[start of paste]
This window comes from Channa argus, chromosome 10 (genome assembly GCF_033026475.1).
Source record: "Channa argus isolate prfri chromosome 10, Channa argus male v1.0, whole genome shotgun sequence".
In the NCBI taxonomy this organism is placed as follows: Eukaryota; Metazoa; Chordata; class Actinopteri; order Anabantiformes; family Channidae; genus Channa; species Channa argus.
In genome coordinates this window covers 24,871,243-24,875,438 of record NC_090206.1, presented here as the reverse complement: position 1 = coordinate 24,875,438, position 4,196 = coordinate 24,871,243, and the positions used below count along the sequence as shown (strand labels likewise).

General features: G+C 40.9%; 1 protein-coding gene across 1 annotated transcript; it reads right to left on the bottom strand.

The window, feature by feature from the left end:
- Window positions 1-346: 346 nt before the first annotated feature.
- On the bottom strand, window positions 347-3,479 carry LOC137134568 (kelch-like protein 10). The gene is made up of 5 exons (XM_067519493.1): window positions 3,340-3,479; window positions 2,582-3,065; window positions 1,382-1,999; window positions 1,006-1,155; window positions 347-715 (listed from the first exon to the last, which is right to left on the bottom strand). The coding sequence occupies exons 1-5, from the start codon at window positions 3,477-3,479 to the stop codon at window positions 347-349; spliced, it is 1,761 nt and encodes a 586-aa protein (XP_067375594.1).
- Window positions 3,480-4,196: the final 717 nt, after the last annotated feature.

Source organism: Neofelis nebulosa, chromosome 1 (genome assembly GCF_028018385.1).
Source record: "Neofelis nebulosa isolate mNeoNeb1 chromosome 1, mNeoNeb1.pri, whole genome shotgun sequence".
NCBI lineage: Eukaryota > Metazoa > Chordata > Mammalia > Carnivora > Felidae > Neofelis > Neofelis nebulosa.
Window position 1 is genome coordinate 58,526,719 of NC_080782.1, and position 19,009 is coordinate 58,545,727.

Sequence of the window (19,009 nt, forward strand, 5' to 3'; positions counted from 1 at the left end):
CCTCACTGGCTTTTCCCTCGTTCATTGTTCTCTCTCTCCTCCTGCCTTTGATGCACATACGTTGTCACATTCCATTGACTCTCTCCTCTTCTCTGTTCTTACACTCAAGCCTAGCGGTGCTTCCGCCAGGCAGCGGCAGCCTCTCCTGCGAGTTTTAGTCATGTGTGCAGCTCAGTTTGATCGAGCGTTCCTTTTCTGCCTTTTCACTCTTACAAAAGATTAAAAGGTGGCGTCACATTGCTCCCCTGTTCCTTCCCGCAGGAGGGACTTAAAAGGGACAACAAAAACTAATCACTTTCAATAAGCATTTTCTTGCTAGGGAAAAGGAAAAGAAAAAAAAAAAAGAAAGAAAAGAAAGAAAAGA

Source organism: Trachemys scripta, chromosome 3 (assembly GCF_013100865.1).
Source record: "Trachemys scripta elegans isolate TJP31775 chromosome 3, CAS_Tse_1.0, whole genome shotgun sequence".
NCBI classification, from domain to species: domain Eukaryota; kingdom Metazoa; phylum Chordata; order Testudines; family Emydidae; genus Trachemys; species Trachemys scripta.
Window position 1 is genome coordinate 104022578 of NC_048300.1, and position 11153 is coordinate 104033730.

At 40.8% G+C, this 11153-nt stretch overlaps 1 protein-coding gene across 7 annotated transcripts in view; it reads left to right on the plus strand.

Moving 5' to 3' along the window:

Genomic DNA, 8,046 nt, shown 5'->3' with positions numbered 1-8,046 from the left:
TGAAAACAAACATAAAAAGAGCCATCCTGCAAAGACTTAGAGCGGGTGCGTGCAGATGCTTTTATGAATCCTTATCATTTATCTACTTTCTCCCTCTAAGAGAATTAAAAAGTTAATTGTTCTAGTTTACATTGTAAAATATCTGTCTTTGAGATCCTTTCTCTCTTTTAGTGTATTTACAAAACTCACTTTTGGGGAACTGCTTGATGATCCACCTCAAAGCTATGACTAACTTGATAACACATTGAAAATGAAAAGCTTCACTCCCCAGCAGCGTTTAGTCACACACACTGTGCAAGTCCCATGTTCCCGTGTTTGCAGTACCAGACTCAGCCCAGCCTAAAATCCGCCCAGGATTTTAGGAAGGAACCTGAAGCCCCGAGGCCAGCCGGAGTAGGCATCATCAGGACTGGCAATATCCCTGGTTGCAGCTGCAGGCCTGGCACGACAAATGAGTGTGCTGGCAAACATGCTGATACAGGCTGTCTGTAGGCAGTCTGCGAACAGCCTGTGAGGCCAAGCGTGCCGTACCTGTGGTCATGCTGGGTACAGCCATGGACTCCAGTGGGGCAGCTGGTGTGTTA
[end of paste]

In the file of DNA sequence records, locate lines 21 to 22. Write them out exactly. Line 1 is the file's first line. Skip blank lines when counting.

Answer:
Moving 5' to 3' along the window:

Genomic DNA, 8,046 nt, shown 5'->3' with positions numbered 1-8,046 from the left: